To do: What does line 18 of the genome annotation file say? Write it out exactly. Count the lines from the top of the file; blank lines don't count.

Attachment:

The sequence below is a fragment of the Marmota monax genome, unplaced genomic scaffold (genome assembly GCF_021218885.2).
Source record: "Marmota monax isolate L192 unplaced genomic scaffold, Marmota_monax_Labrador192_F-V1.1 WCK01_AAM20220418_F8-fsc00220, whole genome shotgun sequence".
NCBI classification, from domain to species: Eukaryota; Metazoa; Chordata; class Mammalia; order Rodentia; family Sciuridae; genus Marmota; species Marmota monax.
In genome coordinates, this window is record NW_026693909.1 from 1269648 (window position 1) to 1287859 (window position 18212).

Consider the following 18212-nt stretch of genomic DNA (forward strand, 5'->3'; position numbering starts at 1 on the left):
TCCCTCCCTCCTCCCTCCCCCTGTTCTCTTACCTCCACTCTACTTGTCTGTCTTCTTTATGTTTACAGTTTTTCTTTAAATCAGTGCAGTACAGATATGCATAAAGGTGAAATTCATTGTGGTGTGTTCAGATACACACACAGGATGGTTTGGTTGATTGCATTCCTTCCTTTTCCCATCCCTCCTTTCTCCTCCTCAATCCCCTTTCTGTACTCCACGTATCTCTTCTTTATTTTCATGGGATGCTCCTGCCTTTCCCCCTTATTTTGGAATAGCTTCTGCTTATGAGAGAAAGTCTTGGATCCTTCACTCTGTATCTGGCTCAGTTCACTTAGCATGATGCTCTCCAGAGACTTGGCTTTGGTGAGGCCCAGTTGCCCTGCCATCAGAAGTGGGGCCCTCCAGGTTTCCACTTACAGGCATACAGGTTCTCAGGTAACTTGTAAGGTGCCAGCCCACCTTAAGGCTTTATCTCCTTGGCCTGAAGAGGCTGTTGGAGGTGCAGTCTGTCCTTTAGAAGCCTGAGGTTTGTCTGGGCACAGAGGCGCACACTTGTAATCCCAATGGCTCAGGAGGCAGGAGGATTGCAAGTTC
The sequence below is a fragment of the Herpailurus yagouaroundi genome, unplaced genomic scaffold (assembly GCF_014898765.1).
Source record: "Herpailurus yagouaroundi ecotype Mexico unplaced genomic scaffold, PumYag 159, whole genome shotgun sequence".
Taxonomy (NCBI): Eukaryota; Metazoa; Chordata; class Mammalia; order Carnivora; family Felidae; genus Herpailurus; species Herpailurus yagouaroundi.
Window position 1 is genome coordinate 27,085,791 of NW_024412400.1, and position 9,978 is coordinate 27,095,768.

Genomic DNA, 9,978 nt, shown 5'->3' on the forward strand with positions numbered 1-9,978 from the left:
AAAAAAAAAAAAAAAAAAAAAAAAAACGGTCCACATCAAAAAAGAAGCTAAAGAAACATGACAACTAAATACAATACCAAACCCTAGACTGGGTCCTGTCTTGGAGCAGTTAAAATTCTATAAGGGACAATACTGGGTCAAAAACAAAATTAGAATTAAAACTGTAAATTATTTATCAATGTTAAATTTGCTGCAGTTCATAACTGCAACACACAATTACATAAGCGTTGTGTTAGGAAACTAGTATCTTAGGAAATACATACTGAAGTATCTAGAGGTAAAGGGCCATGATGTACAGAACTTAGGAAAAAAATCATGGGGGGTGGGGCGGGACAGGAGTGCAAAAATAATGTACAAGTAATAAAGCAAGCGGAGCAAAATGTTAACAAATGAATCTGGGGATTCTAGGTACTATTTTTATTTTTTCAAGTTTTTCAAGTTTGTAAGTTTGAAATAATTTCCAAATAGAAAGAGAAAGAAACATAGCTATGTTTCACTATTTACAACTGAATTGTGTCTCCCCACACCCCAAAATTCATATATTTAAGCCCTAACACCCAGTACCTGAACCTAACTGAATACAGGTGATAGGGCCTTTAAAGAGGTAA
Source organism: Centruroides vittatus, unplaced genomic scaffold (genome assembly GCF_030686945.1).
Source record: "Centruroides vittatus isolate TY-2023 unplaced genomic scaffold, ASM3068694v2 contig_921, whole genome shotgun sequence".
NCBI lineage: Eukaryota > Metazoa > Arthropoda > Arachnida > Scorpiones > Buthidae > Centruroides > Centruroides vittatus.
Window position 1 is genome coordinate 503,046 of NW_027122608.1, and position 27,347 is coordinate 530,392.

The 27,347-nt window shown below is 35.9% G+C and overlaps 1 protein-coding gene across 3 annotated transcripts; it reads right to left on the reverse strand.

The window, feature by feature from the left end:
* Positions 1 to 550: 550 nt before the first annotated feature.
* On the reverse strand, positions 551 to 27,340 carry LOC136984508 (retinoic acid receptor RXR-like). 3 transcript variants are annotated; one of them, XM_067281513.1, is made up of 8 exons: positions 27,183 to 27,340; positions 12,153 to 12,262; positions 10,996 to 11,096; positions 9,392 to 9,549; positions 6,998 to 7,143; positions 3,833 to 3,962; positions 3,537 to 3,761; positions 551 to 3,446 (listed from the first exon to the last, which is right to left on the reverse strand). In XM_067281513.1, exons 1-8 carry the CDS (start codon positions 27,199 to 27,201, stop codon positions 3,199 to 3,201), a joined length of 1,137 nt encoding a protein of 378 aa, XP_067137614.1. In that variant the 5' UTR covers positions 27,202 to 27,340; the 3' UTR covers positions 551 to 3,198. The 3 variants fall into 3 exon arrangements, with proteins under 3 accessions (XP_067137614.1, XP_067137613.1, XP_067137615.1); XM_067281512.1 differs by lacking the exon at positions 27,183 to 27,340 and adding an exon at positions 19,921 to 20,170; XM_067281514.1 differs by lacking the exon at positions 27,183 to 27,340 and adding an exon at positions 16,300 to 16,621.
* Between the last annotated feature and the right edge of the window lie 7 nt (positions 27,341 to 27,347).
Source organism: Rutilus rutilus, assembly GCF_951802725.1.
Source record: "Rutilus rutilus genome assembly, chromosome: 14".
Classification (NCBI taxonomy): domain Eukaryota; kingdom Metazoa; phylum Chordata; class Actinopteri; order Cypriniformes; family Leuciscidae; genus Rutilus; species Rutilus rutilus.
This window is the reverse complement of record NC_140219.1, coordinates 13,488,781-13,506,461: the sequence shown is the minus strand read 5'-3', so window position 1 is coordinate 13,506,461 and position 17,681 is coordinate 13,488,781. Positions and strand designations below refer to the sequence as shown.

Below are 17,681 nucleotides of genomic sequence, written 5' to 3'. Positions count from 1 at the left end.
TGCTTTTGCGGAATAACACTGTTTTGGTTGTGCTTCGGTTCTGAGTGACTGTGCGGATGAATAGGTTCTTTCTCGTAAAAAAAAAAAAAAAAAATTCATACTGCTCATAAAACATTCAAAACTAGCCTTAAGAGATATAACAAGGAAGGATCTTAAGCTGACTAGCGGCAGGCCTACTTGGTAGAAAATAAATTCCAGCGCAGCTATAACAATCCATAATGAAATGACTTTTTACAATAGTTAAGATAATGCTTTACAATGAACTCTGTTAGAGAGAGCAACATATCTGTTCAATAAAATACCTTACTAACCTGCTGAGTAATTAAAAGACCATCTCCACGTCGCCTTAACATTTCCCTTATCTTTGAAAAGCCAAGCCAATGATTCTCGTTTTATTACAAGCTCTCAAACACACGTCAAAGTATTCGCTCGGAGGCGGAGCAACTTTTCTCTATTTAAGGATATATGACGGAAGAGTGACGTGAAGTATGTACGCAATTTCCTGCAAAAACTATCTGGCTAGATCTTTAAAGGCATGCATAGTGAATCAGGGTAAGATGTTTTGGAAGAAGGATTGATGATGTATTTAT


The window, feature by feature from the left end: